Therapy for Stress and Healing

Screen Shot 2017-12-14 at 10.55.29 AM.png

With calm comes clarity.

Here are helpful, therapeutic ways to create a calm mind, drive confident decision making, and instill a heightened sense of self-worth during highly stressful and traumatic divorce processes. We are with you.

Identify the signs of distress. Many abused women develop eating disorders, chronic anxiety and depression, gynecological problems, and other physical and emotional problems, as well as drug and alcohol addiction. If you don’t think that you have any problems related to the abuse in your marriage, you need to see a therapist and find out why you are in denial. You can’t heal that of which you are not aware. If you are abused, whether physically or verbally, your body is in distress. Constant exposure to fear and violence is linked to a weakened immune response, premature aging, and learned helplessness, a state of mind in which you think that everything is so bad that there is nothing you can do but give up and remain a victim, feeling trapped and hopeless.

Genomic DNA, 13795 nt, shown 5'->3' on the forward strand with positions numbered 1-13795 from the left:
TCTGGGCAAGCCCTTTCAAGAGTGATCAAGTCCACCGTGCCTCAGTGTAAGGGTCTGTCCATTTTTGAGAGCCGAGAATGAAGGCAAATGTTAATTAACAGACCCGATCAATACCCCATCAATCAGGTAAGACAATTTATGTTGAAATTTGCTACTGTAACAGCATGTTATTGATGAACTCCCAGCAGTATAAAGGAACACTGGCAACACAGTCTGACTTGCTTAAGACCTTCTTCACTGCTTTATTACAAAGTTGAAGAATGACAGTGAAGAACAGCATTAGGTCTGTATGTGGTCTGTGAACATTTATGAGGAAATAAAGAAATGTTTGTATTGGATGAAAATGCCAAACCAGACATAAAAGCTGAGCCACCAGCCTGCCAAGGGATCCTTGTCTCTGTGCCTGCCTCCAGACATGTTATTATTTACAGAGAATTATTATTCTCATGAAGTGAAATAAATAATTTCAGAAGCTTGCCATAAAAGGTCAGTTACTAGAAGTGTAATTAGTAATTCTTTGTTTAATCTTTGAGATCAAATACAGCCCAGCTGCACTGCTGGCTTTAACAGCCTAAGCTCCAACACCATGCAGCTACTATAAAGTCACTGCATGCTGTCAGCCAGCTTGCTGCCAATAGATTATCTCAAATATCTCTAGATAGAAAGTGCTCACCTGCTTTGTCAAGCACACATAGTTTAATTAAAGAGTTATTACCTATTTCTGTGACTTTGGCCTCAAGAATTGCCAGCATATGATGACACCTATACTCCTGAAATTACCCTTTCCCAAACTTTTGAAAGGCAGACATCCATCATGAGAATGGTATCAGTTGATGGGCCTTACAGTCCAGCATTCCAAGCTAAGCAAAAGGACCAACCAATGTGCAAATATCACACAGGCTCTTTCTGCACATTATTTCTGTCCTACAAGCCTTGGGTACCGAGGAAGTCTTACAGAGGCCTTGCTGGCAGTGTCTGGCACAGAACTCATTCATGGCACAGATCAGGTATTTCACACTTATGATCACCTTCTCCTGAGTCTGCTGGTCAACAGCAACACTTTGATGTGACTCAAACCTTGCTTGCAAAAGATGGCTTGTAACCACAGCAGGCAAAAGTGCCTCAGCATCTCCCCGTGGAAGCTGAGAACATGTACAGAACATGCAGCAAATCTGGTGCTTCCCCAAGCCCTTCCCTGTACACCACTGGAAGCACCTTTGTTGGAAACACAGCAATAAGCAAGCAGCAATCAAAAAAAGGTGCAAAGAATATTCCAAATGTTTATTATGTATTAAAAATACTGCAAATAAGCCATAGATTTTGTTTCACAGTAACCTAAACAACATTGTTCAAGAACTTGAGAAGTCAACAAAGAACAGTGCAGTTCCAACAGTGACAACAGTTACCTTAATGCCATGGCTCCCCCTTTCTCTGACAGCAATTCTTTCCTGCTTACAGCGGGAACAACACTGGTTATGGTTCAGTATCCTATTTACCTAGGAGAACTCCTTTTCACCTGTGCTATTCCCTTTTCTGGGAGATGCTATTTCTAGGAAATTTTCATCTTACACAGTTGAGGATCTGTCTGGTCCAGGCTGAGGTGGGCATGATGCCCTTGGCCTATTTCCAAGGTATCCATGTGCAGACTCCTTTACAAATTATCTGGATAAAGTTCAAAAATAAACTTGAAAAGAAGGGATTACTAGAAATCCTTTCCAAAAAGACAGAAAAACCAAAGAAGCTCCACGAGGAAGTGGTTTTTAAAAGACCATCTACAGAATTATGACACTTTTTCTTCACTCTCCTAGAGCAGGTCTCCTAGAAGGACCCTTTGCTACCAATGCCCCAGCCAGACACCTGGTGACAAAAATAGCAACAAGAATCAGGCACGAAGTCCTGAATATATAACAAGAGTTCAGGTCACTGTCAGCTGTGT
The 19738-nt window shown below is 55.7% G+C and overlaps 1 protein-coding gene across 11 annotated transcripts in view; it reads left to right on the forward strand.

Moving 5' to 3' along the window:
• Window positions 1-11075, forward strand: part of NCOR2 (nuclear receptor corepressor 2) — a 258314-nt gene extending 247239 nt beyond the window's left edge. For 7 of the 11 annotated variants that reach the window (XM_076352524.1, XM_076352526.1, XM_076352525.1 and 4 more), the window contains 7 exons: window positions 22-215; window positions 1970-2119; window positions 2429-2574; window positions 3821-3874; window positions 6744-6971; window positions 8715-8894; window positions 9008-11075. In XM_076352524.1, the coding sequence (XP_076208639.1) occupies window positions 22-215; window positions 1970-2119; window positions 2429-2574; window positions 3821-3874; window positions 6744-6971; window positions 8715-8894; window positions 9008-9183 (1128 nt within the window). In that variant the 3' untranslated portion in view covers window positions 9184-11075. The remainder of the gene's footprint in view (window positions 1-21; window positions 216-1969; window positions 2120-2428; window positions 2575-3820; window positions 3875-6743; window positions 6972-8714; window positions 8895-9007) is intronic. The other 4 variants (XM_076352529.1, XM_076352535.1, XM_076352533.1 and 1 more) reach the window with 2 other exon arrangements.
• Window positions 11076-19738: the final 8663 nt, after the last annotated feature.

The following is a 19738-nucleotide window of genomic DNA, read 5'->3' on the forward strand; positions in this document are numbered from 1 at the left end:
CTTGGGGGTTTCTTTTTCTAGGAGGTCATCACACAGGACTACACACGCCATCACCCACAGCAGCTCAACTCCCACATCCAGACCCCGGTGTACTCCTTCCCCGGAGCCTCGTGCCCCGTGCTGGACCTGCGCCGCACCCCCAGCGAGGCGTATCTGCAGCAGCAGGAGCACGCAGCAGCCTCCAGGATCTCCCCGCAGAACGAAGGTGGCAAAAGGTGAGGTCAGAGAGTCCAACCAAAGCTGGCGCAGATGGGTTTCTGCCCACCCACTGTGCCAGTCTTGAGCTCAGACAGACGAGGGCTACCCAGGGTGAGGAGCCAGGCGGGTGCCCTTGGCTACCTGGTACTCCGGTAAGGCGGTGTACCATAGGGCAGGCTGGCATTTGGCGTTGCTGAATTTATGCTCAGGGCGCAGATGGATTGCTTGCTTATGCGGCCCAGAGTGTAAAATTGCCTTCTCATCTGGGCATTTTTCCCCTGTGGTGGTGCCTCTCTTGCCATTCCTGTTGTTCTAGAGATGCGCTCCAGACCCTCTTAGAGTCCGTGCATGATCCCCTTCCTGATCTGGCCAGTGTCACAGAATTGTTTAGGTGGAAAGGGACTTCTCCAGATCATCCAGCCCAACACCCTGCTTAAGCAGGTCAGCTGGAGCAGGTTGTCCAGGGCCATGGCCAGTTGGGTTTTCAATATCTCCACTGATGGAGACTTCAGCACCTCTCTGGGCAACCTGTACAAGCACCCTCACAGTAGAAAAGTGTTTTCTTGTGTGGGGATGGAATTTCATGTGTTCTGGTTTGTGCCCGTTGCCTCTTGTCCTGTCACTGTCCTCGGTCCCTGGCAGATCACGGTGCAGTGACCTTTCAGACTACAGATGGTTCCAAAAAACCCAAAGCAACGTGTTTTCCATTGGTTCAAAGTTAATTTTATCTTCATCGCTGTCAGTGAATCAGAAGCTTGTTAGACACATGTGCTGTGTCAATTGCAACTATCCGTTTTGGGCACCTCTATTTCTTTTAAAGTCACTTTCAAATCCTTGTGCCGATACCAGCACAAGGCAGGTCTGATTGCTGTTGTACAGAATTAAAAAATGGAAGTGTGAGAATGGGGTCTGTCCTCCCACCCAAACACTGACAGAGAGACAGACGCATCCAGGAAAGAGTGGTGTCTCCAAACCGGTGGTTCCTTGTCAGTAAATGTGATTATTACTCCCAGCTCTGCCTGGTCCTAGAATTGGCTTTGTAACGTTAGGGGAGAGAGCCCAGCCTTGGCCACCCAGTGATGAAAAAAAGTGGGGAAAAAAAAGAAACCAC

Listen to your body. Violence is not just physical; it can take the form of constant verbal attacks on you that instill fear or compromise your well-being. Throughout this, your body is talking to you by giving you the gift of anger, depression, anxiety, fear, and other signs. I believe that God speaks to you through your gut instinct and other physical and emotional messages that you feel in your body. Your body is telling you that you need to make a drastic change to your unhealthy situation. You not only need therapy to manage the additional stress you are likely to face while you get a divorce, you also need to practice self-care by getting the therapy that you need to heal.

Recognize, and re-ignite- your sense of self-worth. You will need to work on self-esteem issues if you are married to an abusive man, as his toxic behavior has eroded your sense of self-worth over a long period. Therapy is extremely helpful, but make a change either in the method you are using or in your therapist if you get stuck for an extended period of time. Cognitive therapy with an individual therapist has been very  valuable to me in dealing with difficult issues. Reading positive books, whether to do with faith or spirituality, as well as saying affirmations and trying just to live centered in the present were tools I tried to practice every day. When I did, they were very effective.